This Spitzer Space Telescope image has captured in stunning detail the spidery filaments and newborn stars of the Tarantula Nebula, a rich star-forming region also known as 30 Doradus. This cloud of glowing dust and gas is located in the Large Magellanic Cloud, the nearest galaxy to our own Milky Way, and is visible primarily from the Southern Hemisphere. This image of an interstellar cauldron provides a snapshot of the complex physical processes and chemistry that govern the birth -- and death -- of stars.
At the heart of the nebula is a compact cluster of stars, known as R136, which contains very massive and young stars. The brightest of these blue supergiant stars are up to 100 times more massive than the Sun, and are at least 100,000 times more luminous. These stars will live fast and die young, at least by astronomical standards, exhausting their nuclear fuel in a few million years.
The image was obtained with an infrared array camera that is sensitive to invisible infrared light at wavelengths that are about ten times longer than visible light. In this four-color composite, emission at 3.6 microns is depicted in blue, 4.5 microns in green, 5.8 microns in orange, and 8.0 microns in red. The image covers a region that is three-quarters the size of the full moon.
The Spitzer observations penetrate the dust clouds throughout the Tarantula to reveal previously hidden sites of star formation. Within the luminescent nebula, many holes are also apparent. These voids are produced by highly energetic winds originating from the massive stars in the central star cluster. The structures at the edges of these voids are particularly interesting. Dense pillars of gas and dust, sculpted by the stellar radiation, denote the birthplace of future generations of stars.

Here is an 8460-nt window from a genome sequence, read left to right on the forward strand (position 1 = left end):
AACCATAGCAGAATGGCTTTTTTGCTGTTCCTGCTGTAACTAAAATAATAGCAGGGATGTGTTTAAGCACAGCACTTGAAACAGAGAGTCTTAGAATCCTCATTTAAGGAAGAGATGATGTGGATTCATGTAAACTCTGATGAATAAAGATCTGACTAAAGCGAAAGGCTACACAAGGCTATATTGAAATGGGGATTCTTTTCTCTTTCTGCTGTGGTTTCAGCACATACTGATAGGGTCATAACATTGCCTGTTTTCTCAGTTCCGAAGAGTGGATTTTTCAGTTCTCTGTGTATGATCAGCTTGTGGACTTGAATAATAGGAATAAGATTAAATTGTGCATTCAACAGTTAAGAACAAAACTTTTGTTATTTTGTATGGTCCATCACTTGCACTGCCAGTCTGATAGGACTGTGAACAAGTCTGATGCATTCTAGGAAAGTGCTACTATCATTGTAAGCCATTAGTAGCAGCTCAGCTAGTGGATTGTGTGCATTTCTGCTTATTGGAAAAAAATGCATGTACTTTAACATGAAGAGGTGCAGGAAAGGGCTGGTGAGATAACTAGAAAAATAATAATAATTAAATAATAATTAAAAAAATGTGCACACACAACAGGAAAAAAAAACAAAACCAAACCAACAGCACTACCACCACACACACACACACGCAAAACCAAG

The Spitzer image provides information about the composition of the material at the edges of the voids. The surface layers closest to the massive stars are subject to the most intense stellar radiation. Here, the atoms are stripped of their electrons, and the green color of these regions is indicative of the radiation from this highly excited, or 'ionized,' material. The ubiquitous red filaments seen throughout the image reveal the presence of molecular material thought to be rich in hydrocarbons.
The Tarantula Nebula is the nearest example of a 'starburst' phenomenon, in which intense episodes of star formation occur on massive scales. Most starbursts, however, are associated with dusty and distant galaxies. Spitzer infrared observations of the Tarantula provide astronomers with an unprecedented view of the lifecycle of massive stars and their vital role in regulating the birth of future stellar and planetary systems.